I took the day off of work last Thursday and headed up to San Francisco to wander around the Game Developer’s Conference.
The expo and career halls were both a bit less heavy on exhibitors when compared to the last couple of years. The expo hall especially seemed to be missing a number of past attendees such as Turbine and Red5. Booths seemed to be occupied less by companies making games and more by schools with certificate or degree programs related to gaming, companies selling tools to help game developers (my favorite being Speedtree; I love that there is a company out there to help you get your foliage correct), and representatives from various locales that would like you to open a studio or development site in their district.
Not that those are bad things to see at such a conference, but they are a bit less interesting to somebody from outside of the industry like myself.
Probably the most commented on technology at the show was OnLive‘s game delivery service. OnLive promises to delivery top quality games directly to your PC, Mac, or HD TV so that all the heavy lifting, that done by the CPU and GPU, is done at their end. That means that you can play the latest games without having to have the latest hardware on your PC. You will be able to play games on your toaster, so to speak, if they can deliver. And that was the question on everybody’s lips, “Can they deliver?” They had a slick demo in a huge booth and showed off an impressive list of partners. Brent covered the OnLive booth and technology as part of one of his video podcasts from GDC.
The career hall was also less sprawling than in previous years. Notable for their lack of a boot this year was Sony Online Entertainment. I do not know if that was because they have been folded in with Sony Computer Entertainment America, which did have a booth, or because Brenlo, their past recruiting anchorman at GDC, was off having a painful medical procedure.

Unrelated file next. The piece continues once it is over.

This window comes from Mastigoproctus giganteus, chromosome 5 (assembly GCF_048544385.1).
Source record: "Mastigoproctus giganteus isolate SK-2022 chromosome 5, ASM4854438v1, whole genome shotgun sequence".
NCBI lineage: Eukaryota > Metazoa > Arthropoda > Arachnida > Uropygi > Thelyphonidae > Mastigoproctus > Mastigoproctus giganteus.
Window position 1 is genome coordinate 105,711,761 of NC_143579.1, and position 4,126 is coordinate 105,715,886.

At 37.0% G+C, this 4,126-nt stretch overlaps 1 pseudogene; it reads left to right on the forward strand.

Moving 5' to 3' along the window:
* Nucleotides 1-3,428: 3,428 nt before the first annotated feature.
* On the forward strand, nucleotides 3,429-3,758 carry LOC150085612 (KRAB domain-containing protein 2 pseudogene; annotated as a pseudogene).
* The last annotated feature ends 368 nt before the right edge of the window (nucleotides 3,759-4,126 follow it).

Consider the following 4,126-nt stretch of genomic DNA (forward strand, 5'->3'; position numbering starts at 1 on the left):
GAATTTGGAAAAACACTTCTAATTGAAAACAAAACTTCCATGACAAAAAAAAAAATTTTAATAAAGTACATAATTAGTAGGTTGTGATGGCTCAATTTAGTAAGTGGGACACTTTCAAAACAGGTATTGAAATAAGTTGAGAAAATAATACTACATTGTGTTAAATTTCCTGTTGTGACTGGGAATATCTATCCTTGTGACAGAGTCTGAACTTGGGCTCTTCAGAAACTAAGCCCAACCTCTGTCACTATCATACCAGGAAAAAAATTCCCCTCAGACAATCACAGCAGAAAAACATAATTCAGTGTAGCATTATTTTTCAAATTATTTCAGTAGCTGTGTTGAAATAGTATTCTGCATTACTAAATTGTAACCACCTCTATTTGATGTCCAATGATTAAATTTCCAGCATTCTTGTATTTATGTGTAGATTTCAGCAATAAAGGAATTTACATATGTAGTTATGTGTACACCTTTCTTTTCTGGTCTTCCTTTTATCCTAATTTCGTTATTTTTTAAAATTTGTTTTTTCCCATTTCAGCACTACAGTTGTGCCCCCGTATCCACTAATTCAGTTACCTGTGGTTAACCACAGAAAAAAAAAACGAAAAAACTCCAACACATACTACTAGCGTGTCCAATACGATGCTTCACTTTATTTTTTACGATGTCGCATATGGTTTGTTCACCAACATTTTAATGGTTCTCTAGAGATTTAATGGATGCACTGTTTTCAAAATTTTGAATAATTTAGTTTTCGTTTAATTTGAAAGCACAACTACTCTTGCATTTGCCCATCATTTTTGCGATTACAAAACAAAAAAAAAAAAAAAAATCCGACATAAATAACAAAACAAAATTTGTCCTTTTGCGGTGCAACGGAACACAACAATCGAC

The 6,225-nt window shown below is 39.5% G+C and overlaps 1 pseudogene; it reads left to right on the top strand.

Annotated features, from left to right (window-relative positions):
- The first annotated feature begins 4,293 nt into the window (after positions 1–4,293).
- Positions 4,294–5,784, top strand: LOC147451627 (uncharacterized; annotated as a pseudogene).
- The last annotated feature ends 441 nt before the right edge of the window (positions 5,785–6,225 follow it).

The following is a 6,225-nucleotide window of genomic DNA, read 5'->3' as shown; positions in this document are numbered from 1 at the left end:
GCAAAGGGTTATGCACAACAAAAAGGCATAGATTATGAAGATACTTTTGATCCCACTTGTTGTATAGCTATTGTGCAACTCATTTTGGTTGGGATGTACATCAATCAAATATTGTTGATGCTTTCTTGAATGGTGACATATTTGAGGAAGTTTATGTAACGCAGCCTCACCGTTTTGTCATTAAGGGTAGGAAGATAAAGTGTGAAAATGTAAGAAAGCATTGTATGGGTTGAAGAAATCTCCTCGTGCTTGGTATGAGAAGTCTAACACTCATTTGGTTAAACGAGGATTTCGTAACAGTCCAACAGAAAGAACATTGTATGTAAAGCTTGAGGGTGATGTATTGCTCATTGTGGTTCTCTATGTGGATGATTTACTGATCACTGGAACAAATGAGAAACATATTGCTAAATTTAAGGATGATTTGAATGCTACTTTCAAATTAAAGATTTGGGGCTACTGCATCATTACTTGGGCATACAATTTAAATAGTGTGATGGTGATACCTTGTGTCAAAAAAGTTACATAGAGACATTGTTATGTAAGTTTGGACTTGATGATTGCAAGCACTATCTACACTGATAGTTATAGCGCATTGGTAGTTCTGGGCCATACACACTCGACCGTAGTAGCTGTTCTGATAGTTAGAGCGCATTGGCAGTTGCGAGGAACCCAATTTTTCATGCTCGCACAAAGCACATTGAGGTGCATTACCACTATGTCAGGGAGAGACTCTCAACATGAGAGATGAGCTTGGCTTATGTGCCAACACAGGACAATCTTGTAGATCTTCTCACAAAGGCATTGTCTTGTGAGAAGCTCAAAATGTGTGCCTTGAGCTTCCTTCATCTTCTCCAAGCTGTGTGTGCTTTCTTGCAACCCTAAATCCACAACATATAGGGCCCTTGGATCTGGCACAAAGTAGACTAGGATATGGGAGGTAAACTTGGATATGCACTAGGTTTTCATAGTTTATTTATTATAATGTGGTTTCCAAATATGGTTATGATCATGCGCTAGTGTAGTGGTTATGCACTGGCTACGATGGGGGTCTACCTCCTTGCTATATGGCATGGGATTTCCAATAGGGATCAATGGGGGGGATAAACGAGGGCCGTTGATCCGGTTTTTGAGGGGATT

FileCatalyst was there pitching their file transfer technology as both a solution for moving files between locations as part of the development process as well as a potential technology for companies to move files to end users.
It was a gorgeous day in San Francisco, about as bright and sunny and warm as you can expect to get that often gets cold and foggy during the summer. I took a break from the show floor for a walk and a snack in the park while I waited for things to wind down.
As it got closer to dinner time I met up with Darren and we went off to find Brent so we could go to the VirginWorlds collective dinner, something that has become an annual event at GDC.
We gathered up Brent and walked briskly (because we were late) over to Le Colonial, a French Vietnamese restaurant over by Union Square. There we were joined by Shawn Schuster of Massively and the collective podcast OMG Real Life!, and Lady Sinea of RingCast, among other podcasts.
Le Colonial was excellent and we ate and drank to excess and talked non-stop. The Bo Luc Lac was particularly good, the filet mignon cubes practically melting in ones mouth. There was live music upstairs that was close enough to enjoy but far enough away to not impede conversation. A good time was had by all.
Eventually the evening came to an close. We had eaten all we could politely could in a public place, the conversation began to slow down, and was time to say good bye until next year. GDC 2010, March 9-13! Be there!